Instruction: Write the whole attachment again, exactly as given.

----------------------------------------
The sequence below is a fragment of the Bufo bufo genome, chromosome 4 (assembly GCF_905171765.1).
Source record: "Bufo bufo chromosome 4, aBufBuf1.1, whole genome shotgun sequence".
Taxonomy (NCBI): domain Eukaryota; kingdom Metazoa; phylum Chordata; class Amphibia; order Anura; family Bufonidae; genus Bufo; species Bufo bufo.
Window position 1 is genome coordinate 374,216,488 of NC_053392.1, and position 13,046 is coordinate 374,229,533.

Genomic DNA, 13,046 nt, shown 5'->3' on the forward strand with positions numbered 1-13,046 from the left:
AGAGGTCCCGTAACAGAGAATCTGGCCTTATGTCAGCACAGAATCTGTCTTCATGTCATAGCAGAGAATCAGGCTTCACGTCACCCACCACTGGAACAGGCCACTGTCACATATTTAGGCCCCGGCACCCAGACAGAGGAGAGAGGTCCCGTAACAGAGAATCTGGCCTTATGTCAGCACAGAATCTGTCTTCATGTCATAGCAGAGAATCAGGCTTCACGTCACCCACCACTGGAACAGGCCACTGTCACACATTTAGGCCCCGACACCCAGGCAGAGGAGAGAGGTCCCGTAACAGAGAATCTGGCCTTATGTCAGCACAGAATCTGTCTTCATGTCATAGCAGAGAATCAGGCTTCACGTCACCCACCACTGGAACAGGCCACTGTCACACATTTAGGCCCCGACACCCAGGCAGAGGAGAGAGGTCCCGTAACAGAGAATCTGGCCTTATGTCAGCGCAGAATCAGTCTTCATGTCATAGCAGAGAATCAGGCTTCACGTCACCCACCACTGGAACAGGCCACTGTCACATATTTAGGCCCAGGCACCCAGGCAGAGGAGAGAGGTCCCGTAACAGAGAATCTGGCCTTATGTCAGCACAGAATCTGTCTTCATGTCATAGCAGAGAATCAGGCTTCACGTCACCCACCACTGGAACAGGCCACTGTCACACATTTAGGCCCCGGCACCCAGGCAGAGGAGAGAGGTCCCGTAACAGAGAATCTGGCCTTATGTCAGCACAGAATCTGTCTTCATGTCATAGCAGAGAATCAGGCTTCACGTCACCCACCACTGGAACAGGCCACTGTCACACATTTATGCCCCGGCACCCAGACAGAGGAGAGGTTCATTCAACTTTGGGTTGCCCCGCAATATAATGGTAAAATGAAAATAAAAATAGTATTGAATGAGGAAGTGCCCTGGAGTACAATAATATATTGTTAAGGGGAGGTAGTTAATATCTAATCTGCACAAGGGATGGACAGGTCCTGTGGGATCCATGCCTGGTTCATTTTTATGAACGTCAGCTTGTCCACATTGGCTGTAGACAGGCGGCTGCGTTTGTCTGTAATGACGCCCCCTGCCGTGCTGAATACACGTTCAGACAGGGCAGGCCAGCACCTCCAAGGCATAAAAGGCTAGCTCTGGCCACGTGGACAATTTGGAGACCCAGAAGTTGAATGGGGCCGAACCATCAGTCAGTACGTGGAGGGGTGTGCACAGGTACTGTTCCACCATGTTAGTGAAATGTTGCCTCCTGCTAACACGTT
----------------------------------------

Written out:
The sequence below is a fragment of the Bufo bufo genome, chromosome 4 (assembly GCF_905171765.1).
Source record: "Bufo bufo chromosome 4, aBufBuf1.1, whole genome shotgun sequence".
Taxonomy (NCBI): domain Eukaryota; kingdom Metazoa; phylum Chordata; class Amphibia; order Anura; family Bufonidae; genus Bufo; species Bufo bufo.
Window position 1 is genome coordinate 374,216,488 of NC_053392.1, and position 13,046 is coordinate 374,229,533.

Genomic DNA, 13,046 nt, shown 5'->3' on the forward strand with positions numbered 1-13,046 from the left:
AGAGGTCCCGTAACAGAGAATCTGGCCTTATGTCAGCACAGAATCTGTCTTCATGTCATAGCAGAGAATCAGGCTTCACGTCACCCACCACTGGAACAGGCCACTGTCACATATTTAGGCCCCGGCACCCAGACAGAGGAGAGAGGTCCCGTAACAGAGAATCTGGCCTTATGTCAGCACAGAATCTGTCTTCATGTCATAGCAGAGAATCAGGCTTCACGTCACCCACCACTGGAACAGGCCACTGTCACACATTTAGGCCCCGACACCCAGGCAGAGGAGAGAGGTCCCGTAACAGAGAATCTGGCCTTATGTCAGCACAGAATCTGTCTTCATGTCATAGCAGAGAATCAGGCTTCACGTCACCCACCACTGGAACAGGCCACTGTCACACATTTAGGCCCCGACACCCAGGCAGAGGAGAGAGGTCCCGTAACAGAGAATCTGGCCTTATGTCAGCGCAGAATCAGTCTTCATGTCATAGCAGAGAATCAGGCTTCACGTCACCCACCACTGGAACAGGCCACTGTCACATATTTAGGCCCAGGCACCCAGGCAGAGGAGAGAGGTCCCGTAACAGAGAATCTGGCCTTATGTCAGCACAGAATCTGTCTTCATGTCATAGCAGAGAATCAGGCTTCACGTCACCCACCACTGGAACAGGCCACTGTCACACATTTAGGCCCCGGCACCCAGGCAGAGGAGAGAGGTCCCGTAACAGAGAATCTGGCCTTATGTCAGCACAGAATCTGTCTTCATGTCATAGCAGAGAATCAGGCTTCACGTCACCCACCACTGGAACAGGCCACTGTCACACATTTATGCCCCGGCACCCAGACAGAGGAGAGGTTCATTCAACTTTGGGTTGCCCCGCAATATAATGGTAAAATGAAAATAAAAATAGTATTGAATGAGGAAGTGCCCTGGAGTACAATAATATATTGTTAAGGGGAGGTAGTTAATATCTAATCTGCACAAGGGATGGACAGGTCCTGTGGGATCCATGCCTGGTTCATTTTTATGAACGTCAGCTTGTCCACATTGGCTGTAGACAGGCGGCTGCGTTTGTCTGTAATGACGCCCCCTGCCGTGCTGAATACACGTTCAGACAGGGCAGGCCAGCACCTCCAAGGCATAAAAGGCTAGCTCTGGCCACGTGGACAATTTGGAGACCCAGAAGTTGAATGGGGCCGAACCATCAGTCAGTACGTGGAGGGGTGTGCACAGGTACTGTTCCACCATGTTAGTGAAATGTTGCCTCCTGCTAACACGTT